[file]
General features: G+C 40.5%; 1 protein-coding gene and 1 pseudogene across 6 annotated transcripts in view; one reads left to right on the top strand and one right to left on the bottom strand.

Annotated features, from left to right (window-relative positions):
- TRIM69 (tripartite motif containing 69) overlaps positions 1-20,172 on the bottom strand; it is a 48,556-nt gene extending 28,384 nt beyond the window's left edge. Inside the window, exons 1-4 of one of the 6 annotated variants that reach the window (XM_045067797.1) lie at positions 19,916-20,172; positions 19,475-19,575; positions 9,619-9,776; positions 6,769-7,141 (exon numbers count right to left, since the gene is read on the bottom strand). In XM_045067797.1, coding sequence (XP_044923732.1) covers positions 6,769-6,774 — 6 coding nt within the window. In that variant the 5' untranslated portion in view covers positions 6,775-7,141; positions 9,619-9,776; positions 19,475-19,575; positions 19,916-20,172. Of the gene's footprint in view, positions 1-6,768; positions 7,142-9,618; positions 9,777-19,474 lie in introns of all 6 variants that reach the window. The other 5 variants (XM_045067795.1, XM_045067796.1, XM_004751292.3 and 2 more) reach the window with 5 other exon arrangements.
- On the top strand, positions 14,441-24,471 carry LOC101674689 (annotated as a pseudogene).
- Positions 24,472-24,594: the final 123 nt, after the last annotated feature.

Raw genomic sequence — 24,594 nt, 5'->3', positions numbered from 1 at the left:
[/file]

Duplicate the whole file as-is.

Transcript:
General features: G+C 40.5%; 1 protein-coding gene and 1 pseudogene across 6 annotated transcripts in view; one reads left to right on the top strand and one right to left on the bottom strand.

Annotated features, from left to right (window-relative positions):
- TRIM69 (tripartite motif containing 69) overlaps positions 1-20,172 on the bottom strand; it is a 48,556-nt gene extending 28,384 nt beyond the window's left edge. Inside the window, exons 1-4 of one of the 6 annotated variants that reach the window (XM_045067797.1) lie at positions 19,916-20,172; positions 19,475-19,575; positions 9,619-9,776; positions 6,769-7,141 (exon numbers count right to left, since the gene is read on the bottom strand). In XM_045067797.1, coding sequence (XP_044923732.1) covers positions 6,769-6,774 — 6 coding nt within the window. In that variant the 5' untranslated portion in view covers positions 6,775-7,141; positions 9,619-9,776; positions 19,475-19,575; positions 19,916-20,172. Of the gene's footprint in view, positions 1-6,768; positions 7,142-9,618; positions 9,777-19,474 lie in introns of all 6 variants that reach the window. The other 5 variants (XM_045067795.1, XM_045067796.1, XM_004751292.3 and 2 more) reach the window with 5 other exon arrangements.
- On the top strand, positions 14,441-24,471 carry LOC101674689 (annotated as a pseudogene).
- Positions 24,472-24,594: the final 123 nt, after the last annotated feature.

Raw genomic sequence — 24,594 nt, 5'->3', positions numbered from 1 at the left: